People hold placards during a protest against U.S. President Donald Trump's immigration policies in New York City
By Tea Kvetenadze and Jonathan Allen
NEW YORK (Reuters) - Small groups of protesters in cities across the United States are camping outside offices used by federal immigration agents, seeking to disrupt deportations in response to U.S. President Donald Trump's tough stance on illegal immigration.
The protests, which began last week in Portland, Oregon, were spurred by news and images of migrant children from Central America being separated from their parents after crossing the U.S. southern border under Trump's "zero tolerance" immigration policy, organizers said.
The protests have since spread to New York City, Detroit, Los Angeles, San Diego and Chicago, among other cities, causing minor disruptions to immigration officials, and in some cases criticized as well meaning but misguided by immigrant rights groups.
Led by local anarchist organizations and chapters of the Democratic Socialists of America, the protests are calling for the abolishment of U.S. Immigration and Customs Enforcement. ICE was created in 2003 by Republican President George W. Bush in response to the attacks by al Qaeda on Sept. 11, 2001.
"People are missing and there's just an incredible amount of criminalization and dehumanization that's happening," Marisa Holmes, an organizer from the Metropolitan Anarchist Coordinating Council, said in an interview outside an ICE facility and immigration court in Manhattan. "And we just have to say this is enough. We've got to abolish ICE."
Some insurgent Democratic candidates ahead of November's congressional and state elections have campaigned on ending ICE, a notion a small number of Democratic members of the Republican-controlled U.S. Congress have begun to embrace.
The so-called Occupy ICE protests are modeling themselves on the Occupy Wall Street movement that began in 2011. The New York City encampment began last week, with protesters blocking some of the vehicle entrances at an ICE facility.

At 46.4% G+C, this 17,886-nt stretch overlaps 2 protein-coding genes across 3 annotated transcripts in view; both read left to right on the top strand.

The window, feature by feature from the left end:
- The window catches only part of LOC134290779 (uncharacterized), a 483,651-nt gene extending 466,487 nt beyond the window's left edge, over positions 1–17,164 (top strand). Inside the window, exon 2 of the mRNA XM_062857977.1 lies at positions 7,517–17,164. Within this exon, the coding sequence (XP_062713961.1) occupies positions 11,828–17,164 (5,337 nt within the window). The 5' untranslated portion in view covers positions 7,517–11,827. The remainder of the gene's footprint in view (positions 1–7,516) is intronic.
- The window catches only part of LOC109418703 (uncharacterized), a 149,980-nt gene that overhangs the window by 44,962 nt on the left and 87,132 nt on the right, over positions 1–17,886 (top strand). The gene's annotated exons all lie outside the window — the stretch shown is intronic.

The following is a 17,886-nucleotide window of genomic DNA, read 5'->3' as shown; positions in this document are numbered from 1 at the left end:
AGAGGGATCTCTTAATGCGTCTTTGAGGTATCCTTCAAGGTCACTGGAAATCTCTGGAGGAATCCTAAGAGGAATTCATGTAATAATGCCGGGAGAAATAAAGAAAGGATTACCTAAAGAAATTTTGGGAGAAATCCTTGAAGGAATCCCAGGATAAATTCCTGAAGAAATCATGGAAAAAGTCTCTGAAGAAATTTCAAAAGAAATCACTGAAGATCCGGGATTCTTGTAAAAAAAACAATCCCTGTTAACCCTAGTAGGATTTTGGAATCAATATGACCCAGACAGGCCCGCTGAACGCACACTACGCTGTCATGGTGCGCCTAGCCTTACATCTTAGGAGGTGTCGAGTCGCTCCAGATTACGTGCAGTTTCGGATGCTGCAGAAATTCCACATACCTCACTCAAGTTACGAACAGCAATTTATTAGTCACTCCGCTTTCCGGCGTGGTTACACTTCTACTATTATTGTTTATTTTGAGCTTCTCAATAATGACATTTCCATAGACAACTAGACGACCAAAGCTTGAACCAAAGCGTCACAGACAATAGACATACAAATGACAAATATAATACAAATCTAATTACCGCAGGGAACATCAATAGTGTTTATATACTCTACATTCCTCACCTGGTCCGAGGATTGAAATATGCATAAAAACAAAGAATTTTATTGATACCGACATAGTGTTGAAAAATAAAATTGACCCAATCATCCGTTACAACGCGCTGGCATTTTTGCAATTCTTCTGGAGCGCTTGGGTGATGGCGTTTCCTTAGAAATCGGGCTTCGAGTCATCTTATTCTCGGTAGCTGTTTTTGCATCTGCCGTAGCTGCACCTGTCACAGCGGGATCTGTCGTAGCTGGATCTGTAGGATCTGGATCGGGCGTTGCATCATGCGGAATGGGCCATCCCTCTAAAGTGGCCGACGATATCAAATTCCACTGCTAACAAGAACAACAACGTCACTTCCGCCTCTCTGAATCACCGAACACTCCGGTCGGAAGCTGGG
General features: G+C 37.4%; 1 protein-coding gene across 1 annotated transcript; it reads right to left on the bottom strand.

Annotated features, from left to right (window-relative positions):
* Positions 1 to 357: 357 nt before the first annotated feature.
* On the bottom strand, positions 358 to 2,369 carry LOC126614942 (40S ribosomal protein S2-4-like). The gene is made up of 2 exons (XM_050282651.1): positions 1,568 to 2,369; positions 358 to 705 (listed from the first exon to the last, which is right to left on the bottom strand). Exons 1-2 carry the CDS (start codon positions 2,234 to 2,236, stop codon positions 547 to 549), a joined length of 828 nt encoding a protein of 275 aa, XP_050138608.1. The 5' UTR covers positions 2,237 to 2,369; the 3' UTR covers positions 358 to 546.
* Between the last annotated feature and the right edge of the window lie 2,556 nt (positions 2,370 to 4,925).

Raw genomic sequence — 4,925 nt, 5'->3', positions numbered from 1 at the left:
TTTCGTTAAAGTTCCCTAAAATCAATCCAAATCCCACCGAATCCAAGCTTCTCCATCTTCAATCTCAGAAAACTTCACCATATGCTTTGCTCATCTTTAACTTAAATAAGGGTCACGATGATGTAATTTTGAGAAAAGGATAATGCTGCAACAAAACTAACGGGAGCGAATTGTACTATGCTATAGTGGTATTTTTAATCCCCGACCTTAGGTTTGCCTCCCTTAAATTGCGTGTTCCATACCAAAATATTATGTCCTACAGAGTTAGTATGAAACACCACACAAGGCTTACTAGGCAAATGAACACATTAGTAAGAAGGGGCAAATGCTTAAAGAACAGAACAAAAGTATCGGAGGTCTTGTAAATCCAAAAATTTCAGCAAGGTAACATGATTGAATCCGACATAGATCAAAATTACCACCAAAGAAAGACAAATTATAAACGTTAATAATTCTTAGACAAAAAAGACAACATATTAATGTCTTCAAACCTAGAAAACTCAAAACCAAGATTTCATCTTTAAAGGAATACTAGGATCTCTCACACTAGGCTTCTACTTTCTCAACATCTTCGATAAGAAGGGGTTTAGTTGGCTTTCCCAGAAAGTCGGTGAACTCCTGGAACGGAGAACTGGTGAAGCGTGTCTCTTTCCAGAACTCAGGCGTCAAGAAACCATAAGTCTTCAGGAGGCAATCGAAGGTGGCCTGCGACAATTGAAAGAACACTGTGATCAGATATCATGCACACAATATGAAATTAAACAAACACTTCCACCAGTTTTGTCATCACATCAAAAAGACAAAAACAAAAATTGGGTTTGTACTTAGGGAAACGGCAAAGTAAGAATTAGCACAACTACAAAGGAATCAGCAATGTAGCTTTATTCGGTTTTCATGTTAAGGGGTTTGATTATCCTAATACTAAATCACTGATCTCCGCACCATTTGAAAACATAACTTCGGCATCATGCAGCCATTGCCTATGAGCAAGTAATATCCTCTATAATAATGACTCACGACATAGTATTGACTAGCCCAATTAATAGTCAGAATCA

The agency decided to suspend transporting immigrants to the building on Monday due "to attempts by certain groups to disrupt ICE operations through spreading misinformation and advocating violence against ICE employees," according to a statement by ICE spokeswoman Rachael Yong Yow.
The U.S. Justice Department, which runs the immigration court system, said it would reschedule court hearings that had been canceled on Monday and Tuesday's hearings would be held by a video link if necessary.
Groups that provided legal services to immigrants said they saw the protests as well intentioned but harmful to their clients.
Ravi Ragbir, the executive director of the New Sanctuary Coalition, said some hearings postponed today would not be rescheduled until August and that they have pleaded with the protesters to try other tactics.
"We have told them how disruptive this is and the fact that the families, the loved ones, have to be in detention for two more months is very traumatic for their families," he said.
In response to the criticism, the New York protesters had moved their signs, food supplies and tarpaulins across the street by Tuesday morning.
Protesters in Portland were told to clear out with fliers issued by the Federal Protective Service on Monday, the Oregonian newspaper reported. The protesters could face arrest for obstructing federal property.
(Corrects paragraph 11 to add missing word 'of'.)
(Editing by Frank McGurty and Bill Trott)